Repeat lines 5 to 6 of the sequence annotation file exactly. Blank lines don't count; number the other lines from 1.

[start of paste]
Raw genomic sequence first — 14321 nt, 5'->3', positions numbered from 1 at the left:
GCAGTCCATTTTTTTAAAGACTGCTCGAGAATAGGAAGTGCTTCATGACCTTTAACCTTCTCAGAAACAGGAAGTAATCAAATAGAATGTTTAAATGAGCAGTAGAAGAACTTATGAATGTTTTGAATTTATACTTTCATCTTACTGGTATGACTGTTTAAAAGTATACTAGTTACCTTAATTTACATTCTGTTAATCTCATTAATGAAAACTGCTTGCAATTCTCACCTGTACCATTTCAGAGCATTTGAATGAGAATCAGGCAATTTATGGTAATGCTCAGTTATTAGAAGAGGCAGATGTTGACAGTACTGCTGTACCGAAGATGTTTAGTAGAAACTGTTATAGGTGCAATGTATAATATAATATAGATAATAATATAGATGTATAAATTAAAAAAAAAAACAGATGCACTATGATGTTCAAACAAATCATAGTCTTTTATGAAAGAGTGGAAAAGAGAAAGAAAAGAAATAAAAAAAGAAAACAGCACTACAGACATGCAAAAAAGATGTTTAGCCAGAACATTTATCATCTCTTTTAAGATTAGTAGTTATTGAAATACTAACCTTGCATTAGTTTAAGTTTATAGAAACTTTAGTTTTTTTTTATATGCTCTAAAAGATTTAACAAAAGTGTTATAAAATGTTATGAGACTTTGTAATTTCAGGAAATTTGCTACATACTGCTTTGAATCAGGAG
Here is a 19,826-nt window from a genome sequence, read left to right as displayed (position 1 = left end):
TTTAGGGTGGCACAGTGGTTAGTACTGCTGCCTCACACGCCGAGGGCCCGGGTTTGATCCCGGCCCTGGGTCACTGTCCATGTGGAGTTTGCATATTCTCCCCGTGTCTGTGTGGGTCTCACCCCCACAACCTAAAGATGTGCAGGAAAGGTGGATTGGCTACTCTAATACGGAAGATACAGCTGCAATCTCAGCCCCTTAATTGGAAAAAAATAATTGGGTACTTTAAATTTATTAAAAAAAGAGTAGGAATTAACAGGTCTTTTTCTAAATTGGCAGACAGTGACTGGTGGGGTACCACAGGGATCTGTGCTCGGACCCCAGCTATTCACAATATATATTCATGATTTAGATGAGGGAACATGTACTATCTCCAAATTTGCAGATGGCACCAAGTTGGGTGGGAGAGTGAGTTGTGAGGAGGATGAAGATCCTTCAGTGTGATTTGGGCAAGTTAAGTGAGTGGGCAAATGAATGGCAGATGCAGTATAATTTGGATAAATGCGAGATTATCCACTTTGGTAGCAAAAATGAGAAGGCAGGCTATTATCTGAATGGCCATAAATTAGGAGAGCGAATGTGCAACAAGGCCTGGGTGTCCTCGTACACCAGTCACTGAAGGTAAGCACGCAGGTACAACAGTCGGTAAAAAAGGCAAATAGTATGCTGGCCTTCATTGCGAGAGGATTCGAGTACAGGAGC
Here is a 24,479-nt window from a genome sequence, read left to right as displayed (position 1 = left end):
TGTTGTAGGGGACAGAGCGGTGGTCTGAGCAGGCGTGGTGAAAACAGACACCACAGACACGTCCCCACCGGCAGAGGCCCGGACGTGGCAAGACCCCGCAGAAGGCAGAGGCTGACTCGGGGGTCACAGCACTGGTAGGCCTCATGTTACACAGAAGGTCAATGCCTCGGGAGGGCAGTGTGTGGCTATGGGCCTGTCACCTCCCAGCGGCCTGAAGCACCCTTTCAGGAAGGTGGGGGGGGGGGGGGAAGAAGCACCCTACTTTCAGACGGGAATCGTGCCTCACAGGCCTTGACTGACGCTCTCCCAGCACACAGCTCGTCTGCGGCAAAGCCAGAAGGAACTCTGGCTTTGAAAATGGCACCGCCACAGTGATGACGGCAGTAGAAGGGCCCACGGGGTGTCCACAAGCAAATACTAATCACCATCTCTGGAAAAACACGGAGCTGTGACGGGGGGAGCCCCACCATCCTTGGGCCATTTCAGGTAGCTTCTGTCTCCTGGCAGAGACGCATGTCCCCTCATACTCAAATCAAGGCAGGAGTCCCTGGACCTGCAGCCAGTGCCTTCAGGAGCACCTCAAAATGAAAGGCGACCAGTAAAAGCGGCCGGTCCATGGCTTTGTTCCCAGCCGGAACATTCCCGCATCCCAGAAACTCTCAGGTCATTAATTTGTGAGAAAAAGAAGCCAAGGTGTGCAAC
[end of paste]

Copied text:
Here is a 24,479-nt window from a genome sequence, read left to right as displayed (position 1 = left end):
TGTTGTAGGGGACAGAGCGGTGGTCTGAGCAGGCGTGGTGAAAACAGACACCACAGACACGTCCCCACCGGCAGAGGCCCGGACGTGGCAAGACCCCGCAGAAGGCAGAGGCTGACTCGGGGGTCACAGCACTGGTAGGCCTCATGTTACACAGAAGGTCAATGCCTCGGGAGGGCAGTGTGTGGCTATGGGCCTGTCACCTCCCAGCGGCCTGAAGCACCCTTTCAGGAAGGTGGGGGGGGGGGGGGAAGAAGCACCCTACTTTCAGACGGGAATCGTGCCTCACAGGCCTTGACTGACGCTCTCCCAGCACACAGCTCGTCTGCGGCAAAGCCAGAAGGAACTCTGGCTTTGAAAATGGCACCGCCACAGTGATGACGGCAGTAGAAGGGCCCACGGGGTGTCCACAAGCAAATACTAATCACCATCTCTGGAAAAACACGGAGCTGTGACGGGGGGAGCCCCACCATCCTTGGGCCATTTCAGGTAGCTTCTGTCTCCTGGCAGAGACGCATGTCCCCTCATACTCAAATCAAGGCAGGAGTCCCTGGACCTGCAGCCAGTGCCTTCAGGAGCACCTCAAAATGAAAGGCGACCAGTAAAAGCGGCCGGTCCATGGCTTTGTTCCCAGCCGGAACATTCCCGCATCCCAGAAACTCTCAGGTCATTAATTTGTGAGAAAAAGAAGCCAAGGTGTGCAAC